Effective employee training in the digital age is a formal system for teaching employees the necessary skills and processes for completing their responsibilities. It includes adequate resources and systems to enable employees to use digital tools effectively and to their highest capabilities; it emphasizes long-term growth and personalized development opportunities to meet individual employee needs and goals.
5 Practical Tips for Upgrading Your Training Program
Now you know how to think about employee training in the digital workplace. But how do you make the necessary improvements to it?
Here are a few tips to help you upgrade your training solutions.
1. Use digital adoption platforms
Digital adoption platforms (DAPs) let employees pick up digital skills as they go.
These automated platforms use in-app training to cut down on costs, training time, and employee frustration.
DAPs are less costly and more effective than traditional training solutions. They’re easy to use and more advanced than other training solutions — powered by AI, data analytics, chatbots, and other advanced tools to provide personalized, context-sensitive guidance at the moment of need.
2. Empower digital leaders
In an increasingly digital work environment, many organizations are realizing the need to hire a leader dedicated to promoting digital adoption.
While not every company has the resources to appoint a digital adoption manager, it is possible to appoint informal leaders or “champions” to help drive digital adoption forward.
Within each department, leaders must take responsibility to provide adequate resources and training to employees so they can use all of their digital tools effectively.
3. Place more emphasis on experiential learning
Classroom learning is too “old school” and ineffective in today’s fast-paced workplace.
People forget much of what they’ve learned, or the information turns out to be irrelevant.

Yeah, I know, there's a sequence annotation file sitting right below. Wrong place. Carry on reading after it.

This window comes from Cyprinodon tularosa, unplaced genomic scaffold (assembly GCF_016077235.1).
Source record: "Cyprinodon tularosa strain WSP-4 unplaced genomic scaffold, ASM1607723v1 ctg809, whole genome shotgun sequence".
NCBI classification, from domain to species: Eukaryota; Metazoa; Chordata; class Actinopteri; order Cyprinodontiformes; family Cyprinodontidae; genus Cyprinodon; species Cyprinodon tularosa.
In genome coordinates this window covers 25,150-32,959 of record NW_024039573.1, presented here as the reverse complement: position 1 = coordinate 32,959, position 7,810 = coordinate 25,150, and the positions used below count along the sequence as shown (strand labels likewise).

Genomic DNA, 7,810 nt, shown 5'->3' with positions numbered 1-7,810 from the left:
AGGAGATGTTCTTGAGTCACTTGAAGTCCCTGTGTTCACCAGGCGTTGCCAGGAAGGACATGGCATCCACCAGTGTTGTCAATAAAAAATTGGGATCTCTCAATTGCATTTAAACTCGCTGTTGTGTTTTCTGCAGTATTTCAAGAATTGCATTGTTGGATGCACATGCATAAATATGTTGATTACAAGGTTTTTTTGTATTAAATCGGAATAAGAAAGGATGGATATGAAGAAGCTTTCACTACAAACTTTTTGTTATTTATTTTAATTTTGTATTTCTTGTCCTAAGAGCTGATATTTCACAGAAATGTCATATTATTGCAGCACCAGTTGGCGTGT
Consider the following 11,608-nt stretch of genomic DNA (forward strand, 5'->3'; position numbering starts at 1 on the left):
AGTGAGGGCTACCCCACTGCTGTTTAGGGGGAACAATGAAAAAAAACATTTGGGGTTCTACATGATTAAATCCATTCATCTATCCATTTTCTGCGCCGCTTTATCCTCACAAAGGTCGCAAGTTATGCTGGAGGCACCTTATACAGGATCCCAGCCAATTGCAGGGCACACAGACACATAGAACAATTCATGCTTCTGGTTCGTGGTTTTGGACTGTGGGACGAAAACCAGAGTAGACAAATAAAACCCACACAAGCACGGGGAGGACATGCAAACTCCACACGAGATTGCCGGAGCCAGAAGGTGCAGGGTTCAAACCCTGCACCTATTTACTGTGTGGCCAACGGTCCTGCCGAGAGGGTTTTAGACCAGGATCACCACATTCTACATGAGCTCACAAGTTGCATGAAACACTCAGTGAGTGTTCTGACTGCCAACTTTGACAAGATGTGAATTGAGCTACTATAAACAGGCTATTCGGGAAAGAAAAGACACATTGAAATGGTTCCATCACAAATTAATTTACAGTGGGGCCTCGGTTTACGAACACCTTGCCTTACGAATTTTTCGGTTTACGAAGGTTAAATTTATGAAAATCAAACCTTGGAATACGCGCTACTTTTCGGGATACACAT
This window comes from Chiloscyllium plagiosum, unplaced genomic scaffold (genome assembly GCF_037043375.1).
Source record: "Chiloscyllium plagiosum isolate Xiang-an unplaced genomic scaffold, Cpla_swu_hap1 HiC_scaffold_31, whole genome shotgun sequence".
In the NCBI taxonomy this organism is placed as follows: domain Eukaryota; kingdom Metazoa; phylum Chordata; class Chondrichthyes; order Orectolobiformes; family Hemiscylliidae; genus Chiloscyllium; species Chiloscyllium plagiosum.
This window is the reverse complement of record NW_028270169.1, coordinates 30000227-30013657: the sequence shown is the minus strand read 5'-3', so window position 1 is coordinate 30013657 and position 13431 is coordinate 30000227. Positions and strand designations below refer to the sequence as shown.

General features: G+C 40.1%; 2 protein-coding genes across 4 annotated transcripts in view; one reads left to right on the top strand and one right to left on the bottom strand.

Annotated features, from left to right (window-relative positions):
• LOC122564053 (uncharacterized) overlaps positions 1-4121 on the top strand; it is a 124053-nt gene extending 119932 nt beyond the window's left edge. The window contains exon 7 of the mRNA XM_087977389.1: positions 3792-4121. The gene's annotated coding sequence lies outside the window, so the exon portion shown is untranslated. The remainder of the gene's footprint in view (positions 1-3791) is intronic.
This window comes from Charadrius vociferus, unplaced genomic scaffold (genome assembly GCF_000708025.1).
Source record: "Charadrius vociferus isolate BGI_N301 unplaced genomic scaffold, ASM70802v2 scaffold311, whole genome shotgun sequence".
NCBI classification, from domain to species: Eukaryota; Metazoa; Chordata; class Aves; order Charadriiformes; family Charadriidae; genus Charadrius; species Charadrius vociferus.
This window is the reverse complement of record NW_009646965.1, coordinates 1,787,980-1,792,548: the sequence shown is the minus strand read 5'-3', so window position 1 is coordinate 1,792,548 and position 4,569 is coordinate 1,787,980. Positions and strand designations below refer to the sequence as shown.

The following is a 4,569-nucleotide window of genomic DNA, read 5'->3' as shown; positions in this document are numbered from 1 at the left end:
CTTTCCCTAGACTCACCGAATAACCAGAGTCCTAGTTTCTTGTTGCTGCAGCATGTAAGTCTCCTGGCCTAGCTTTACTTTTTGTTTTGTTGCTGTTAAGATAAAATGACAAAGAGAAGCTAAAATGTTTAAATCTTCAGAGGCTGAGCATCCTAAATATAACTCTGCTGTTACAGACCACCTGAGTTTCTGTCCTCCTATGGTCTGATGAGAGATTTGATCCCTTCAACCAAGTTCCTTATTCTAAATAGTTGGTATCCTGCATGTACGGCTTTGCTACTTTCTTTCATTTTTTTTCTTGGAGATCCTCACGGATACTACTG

With the advent of digital media, there are other options available, such as:
- Digital Adoption Platforms (DAP)
- Guided in-app training
- Knowledge bases
Part of adapting to digital technology means using digital media to teach.
4. Adjust your measures of performance
Performance measurement should evolve along with the rest of the training program.
In an era where adaptation drives success, it’s important to reward experimentation, creativity, and innovation.
Use qualitative and quantitative metrics, measure users’ understanding of the training goals, and create metrics specifically for digital training.
5. Deliver training in multiple formats
Everyone learns differently. Different training formats will be more or less productive depending on the person’s learning style.
Some prefer text, so text-based learning materials will produce better results for them. Others prefer video, audio, or hands-on training.
The more formats you can provide for your learners, the more effective your training will be.
Evolve to succeed
To keep up with changing work environments and new employee demands, training must also evolve.
If training managers and HR professionals can adapt, then they will help employees succeed, deliver better training programs, and add more value to their organizations.